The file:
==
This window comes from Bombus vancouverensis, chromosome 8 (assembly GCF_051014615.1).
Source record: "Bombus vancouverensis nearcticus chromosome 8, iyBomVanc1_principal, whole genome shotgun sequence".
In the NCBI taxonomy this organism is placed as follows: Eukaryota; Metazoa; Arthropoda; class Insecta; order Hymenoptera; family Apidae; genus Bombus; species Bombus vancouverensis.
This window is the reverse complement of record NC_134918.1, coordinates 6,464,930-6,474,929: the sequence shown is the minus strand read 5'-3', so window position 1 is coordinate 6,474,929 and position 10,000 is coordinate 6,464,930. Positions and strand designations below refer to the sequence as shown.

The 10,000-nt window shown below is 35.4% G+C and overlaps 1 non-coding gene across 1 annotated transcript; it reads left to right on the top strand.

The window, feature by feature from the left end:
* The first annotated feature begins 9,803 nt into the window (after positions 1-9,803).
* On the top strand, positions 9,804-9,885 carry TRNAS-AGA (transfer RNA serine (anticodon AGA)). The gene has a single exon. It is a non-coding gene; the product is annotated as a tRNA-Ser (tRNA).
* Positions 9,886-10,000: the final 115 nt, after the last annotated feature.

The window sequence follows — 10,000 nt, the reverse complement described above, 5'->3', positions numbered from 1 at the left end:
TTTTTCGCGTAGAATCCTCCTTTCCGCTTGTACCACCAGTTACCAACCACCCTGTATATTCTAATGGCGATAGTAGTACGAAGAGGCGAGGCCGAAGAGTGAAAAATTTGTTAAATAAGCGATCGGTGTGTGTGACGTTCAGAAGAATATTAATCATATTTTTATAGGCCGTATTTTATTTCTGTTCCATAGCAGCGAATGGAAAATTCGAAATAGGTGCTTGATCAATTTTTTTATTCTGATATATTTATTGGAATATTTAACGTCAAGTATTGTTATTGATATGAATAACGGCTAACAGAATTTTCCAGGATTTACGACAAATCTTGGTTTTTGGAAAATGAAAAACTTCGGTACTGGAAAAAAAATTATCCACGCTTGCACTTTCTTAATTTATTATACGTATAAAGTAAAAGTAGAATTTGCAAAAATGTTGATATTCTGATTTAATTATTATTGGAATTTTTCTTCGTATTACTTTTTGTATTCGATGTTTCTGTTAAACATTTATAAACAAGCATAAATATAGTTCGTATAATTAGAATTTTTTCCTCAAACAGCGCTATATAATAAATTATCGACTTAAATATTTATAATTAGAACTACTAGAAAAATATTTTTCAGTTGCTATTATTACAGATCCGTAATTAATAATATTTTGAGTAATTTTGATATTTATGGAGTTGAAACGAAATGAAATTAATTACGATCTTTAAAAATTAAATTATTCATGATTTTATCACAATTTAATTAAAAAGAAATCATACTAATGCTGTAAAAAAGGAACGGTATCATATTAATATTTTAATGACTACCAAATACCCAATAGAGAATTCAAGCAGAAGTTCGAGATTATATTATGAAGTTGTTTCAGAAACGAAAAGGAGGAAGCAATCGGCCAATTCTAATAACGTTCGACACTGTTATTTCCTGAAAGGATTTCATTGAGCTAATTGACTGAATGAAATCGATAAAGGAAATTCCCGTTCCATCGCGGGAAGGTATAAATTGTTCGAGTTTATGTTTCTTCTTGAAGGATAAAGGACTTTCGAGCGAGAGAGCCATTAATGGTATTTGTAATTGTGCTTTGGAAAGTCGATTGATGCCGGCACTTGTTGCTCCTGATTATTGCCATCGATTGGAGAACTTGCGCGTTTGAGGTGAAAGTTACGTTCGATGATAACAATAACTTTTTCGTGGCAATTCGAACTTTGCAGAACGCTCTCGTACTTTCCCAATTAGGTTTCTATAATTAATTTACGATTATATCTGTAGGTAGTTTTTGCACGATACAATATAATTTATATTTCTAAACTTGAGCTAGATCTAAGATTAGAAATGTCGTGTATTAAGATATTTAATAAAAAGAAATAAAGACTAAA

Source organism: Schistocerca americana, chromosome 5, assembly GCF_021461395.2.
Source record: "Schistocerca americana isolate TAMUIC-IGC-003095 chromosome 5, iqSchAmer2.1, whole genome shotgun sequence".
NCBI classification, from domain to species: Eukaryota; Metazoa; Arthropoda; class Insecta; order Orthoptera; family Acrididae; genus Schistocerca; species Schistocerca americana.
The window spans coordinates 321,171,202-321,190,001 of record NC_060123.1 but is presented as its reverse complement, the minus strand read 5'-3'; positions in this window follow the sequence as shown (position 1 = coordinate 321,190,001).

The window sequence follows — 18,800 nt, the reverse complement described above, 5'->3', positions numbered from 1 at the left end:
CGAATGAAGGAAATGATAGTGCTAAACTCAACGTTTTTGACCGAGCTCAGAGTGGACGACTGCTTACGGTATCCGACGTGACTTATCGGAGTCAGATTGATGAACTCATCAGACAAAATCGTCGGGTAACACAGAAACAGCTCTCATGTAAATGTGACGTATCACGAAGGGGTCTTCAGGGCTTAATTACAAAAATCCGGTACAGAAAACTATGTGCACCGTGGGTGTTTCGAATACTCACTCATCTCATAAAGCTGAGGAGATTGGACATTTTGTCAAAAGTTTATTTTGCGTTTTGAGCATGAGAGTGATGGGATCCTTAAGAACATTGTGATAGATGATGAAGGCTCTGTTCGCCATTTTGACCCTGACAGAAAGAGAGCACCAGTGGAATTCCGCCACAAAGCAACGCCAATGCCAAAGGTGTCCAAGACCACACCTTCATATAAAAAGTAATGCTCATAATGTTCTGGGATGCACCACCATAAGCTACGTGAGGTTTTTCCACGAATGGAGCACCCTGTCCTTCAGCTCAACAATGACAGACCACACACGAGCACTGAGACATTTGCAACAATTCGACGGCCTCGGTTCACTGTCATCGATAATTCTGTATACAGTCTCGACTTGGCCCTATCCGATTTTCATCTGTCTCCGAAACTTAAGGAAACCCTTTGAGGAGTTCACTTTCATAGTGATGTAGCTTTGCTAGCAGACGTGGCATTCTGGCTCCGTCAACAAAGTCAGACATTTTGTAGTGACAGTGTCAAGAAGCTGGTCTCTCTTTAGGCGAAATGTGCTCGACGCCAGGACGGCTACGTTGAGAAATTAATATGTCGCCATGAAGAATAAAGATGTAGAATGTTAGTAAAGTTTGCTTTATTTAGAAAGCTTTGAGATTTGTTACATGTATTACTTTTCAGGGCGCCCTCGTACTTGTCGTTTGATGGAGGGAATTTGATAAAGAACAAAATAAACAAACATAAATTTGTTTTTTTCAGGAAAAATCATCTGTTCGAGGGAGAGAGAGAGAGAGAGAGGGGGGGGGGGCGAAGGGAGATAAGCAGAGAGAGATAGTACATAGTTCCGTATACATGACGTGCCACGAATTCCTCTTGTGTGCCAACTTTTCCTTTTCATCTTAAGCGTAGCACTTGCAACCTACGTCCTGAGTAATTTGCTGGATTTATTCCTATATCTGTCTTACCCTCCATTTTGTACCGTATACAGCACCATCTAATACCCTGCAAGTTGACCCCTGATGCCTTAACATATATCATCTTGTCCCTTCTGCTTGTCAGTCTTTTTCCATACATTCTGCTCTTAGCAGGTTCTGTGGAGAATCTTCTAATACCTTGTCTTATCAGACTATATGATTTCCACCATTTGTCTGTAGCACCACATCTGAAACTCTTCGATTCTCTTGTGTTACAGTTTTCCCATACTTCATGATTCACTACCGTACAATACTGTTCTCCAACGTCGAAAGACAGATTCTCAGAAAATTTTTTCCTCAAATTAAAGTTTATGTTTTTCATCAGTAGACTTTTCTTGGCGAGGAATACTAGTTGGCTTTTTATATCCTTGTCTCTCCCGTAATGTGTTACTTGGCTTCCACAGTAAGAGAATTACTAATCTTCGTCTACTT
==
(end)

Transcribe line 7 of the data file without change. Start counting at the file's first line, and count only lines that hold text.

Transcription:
* The first annotated feature begins 9,803 nt into the window (after positions 1-9,803).